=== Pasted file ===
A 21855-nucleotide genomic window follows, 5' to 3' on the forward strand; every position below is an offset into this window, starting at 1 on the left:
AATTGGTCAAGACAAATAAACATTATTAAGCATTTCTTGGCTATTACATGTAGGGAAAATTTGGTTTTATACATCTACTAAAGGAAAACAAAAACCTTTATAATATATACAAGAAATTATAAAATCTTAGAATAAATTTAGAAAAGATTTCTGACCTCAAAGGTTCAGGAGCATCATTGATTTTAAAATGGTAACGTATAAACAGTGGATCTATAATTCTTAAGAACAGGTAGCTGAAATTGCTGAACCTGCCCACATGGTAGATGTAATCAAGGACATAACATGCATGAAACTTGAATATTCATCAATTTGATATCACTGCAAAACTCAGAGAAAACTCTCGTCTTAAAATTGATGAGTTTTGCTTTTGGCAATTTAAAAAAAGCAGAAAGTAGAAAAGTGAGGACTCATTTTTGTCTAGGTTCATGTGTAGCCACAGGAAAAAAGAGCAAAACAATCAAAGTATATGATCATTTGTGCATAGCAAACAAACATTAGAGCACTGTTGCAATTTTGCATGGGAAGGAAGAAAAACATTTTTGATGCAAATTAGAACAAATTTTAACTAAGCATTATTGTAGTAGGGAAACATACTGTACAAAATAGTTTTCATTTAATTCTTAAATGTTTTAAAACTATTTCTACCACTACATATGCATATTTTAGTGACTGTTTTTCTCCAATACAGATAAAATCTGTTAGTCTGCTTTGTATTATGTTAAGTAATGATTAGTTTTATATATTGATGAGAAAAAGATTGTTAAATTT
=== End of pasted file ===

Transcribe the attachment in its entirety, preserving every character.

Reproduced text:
A 21855-nucleotide genomic window follows, 5' to 3' on the forward strand; every position below is an offset into this window, starting at 1 on the left:
AATTGGTCAAGACAAATAAACATTATTAAGCATTTCTTGGCTATTACATGTAGGGAAAATTTGGTTTTATACATCTACTAAAGGAAAACAAAAACCTTTATAATATATACAAGAAATTATAAAATCTTAGAATAAATTTAGAAAAGATTTCTGACCTCAAAGGTTCAGGAGCATCATTGATTTTAAAATGGTAACGTATAAACAGTGGATCTATAATTCTTAAGAACAGGTAGCTGAAATTGCTGAACCTGCCCACATGGTAGATGTAATCAAGGACATAACATGCATGAAACTTGAATATTCATCAATTTGATATCACTGCAAAACTCAGAGAAAACTCTCGTCTTAAAATTGATGAGTTTTGCTTTTGGCAATTTAAAAAAAGCAGAAAGTAGAAAAGTGAGGACTCATTTTTGTCTAGGTTCATGTGTAGCCACAGGAAAAAAGAGCAAAACAATCAAAGTATATGATCATTTGTGCATAGCAAACAAACATTAGAGCACTGTTGCAATTTTGCATGGGAAGGAAGAAAAACATTTTTGATGCAAATTAGAACAAATTTTAACTAAGCATTATTGTAGTAGGGAAACATACTGTACAAAATAGTTTTCATTTAATTCTTAAATGTTTTAAAACTATTTCTACCACTACATATGCATATTTTAGTGACTGTTTTTCTCCAATACAGATAAAATCTGTTAGTCTGCTTTGTATTATGTTAAGTAATGATTAGTTTTATATATTGATGAGAAAAAGATTGTTAAATTT